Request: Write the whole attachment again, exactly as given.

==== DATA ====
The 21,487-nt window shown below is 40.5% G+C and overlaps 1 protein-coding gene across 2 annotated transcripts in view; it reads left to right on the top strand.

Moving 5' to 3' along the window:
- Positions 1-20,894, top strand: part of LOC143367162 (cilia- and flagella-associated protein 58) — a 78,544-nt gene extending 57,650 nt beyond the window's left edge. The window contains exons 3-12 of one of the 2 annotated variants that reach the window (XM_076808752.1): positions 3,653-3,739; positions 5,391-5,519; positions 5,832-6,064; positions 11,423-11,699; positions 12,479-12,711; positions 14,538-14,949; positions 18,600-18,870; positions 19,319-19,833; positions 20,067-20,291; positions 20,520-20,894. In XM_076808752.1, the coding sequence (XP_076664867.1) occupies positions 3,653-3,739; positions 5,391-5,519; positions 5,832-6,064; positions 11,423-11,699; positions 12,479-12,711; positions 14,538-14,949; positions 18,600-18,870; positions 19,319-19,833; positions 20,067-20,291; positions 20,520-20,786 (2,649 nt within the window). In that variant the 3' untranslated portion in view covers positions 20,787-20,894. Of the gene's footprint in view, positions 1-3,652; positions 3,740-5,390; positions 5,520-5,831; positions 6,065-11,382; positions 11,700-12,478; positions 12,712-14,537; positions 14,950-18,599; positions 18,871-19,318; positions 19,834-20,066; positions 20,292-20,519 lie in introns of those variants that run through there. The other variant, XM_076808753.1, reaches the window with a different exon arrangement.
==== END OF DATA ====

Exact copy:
The 21,487-nt window shown below is 40.5% G+C and overlaps 1 protein-coding gene across 2 annotated transcripts in view; it reads left to right on the top strand.

Moving 5' to 3' along the window:
- Positions 1-20,894, top strand: part of LOC143367162 (cilia- and flagella-associated protein 58) — a 78,544-nt gene extending 57,650 nt beyond the window's left edge. The window contains exons 3-12 of one of the 2 annotated variants that reach the window (XM_076808752.1): positions 3,653-3,739; positions 5,391-5,519; positions 5,832-6,064; positions 11,423-11,699; positions 12,479-12,711; positions 14,538-14,949; positions 18,600-18,870; positions 19,319-19,833; positions 20,067-20,291; positions 20,520-20,894. In XM_076808752.1, the coding sequence (XP_076664867.1) occupies positions 3,653-3,739; positions 5,391-5,519; positions 5,832-6,064; positions 11,423-11,699; positions 12,479-12,711; positions 14,538-14,949; positions 18,600-18,870; positions 19,319-19,833; positions 20,067-20,291; positions 20,520-20,786 (2,649 nt within the window). In that variant the 3' untranslated portion in view covers positions 20,787-20,894. Of the gene's footprint in view, positions 1-3,652; positions 3,740-5,390; positions 5,520-5,831; positions 6,065-11,382; positions 11,700-12,478; positions 12,712-14,537; positions 14,950-18,599; positions 18,871-19,318; positions 19,834-20,066; positions 20,292-20,519 lie in introns of those variants that run through there. The other variant, XM_076808753.1, reaches the window with a different exon arrangement.